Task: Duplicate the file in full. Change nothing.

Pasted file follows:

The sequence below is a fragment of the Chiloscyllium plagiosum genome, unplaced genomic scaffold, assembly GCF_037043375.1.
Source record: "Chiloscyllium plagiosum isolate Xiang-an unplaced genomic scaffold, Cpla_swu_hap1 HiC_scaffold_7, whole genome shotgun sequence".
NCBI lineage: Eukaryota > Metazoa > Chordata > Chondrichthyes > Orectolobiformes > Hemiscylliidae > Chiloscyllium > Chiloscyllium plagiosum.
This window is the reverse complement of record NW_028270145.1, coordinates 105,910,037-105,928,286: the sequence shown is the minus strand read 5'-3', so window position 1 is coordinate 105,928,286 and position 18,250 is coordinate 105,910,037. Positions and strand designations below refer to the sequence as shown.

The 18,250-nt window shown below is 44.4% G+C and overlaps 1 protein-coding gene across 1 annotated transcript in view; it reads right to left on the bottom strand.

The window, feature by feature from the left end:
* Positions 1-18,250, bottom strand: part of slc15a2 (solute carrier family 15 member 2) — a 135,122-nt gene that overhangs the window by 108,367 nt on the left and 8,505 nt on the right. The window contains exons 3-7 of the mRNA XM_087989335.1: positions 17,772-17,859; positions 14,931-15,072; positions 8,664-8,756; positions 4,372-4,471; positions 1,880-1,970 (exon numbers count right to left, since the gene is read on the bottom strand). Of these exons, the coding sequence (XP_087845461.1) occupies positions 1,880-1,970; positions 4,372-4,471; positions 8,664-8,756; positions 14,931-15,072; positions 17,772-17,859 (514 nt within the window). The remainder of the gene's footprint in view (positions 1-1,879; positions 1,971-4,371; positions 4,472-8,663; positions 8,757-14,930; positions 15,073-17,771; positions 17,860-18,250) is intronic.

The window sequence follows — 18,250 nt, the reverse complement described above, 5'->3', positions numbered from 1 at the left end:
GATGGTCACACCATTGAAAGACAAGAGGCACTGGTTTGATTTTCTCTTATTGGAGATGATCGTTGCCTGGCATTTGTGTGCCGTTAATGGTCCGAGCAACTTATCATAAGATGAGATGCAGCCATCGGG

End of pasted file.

The sequence below is a fragment of the Chiloscyllium plagiosum genome, unplaced genomic scaffold, assembly GCF_037043375.1.
Source record: "Chiloscyllium plagiosum isolate Xiang-an unplaced genomic scaffold, Cpla_swu_hap1 HiC_scaffold_7, whole genome shotgun sequence".
NCBI lineage: Eukaryota > Metazoa > Chordata > Chondrichthyes > Orectolobiformes > Hemiscylliidae > Chiloscyllium > Chiloscyllium plagiosum.
This window is the reverse complement of record NW_028270145.1, coordinates 105,910,037-105,928,286: the sequence shown is the minus strand read 5'-3', so window position 1 is coordinate 105,928,286 and position 18,250 is coordinate 105,910,037. Positions and strand designations below refer to the sequence as shown.

The 18,250-nt window shown below is 44.4% G+C and overlaps 1 protein-coding gene across 1 annotated transcript in view; it reads right to left on the bottom strand.

The window, feature by feature from the left end:
* Positions 1-18,250, bottom strand: part of slc15a2 (solute carrier family 15 member 2) — a 135,122-nt gene that overhangs the window by 108,367 nt on the left and 8,505 nt on the right. The window contains exons 3-7 of the mRNA XM_087989335.1: positions 17,772-17,859; positions 14,931-15,072; positions 8,664-8,756; positions 4,372-4,471; positions 1,880-1,970 (exon numbers count right to left, since the gene is read on the bottom strand). Of these exons, the coding sequence (XP_087845461.1) occupies positions 1,880-1,970; positions 4,372-4,471; positions 8,664-8,756; positions 14,931-15,072; positions 17,772-17,859 (514 nt within the window). The remainder of the gene's footprint in view (positions 1-1,879; positions 1,971-4,371; positions 4,472-8,663; positions 8,757-14,930; positions 15,073-17,771; positions 17,860-18,250) is intronic.

The window sequence follows — 18,250 nt, the reverse complement described above, 5'->3', positions numbered from 1 at the left end:
GATGGTCACACCATTGAAAGACAAGAGGCACTGGTTTGATTTTCTCTTATTGGAGATGATCGTTGCCTGGCATTTGTGTGCCGTTAATGGTCCGAGCAACTTATCATAAGATGAGATGCAGCCATCGGG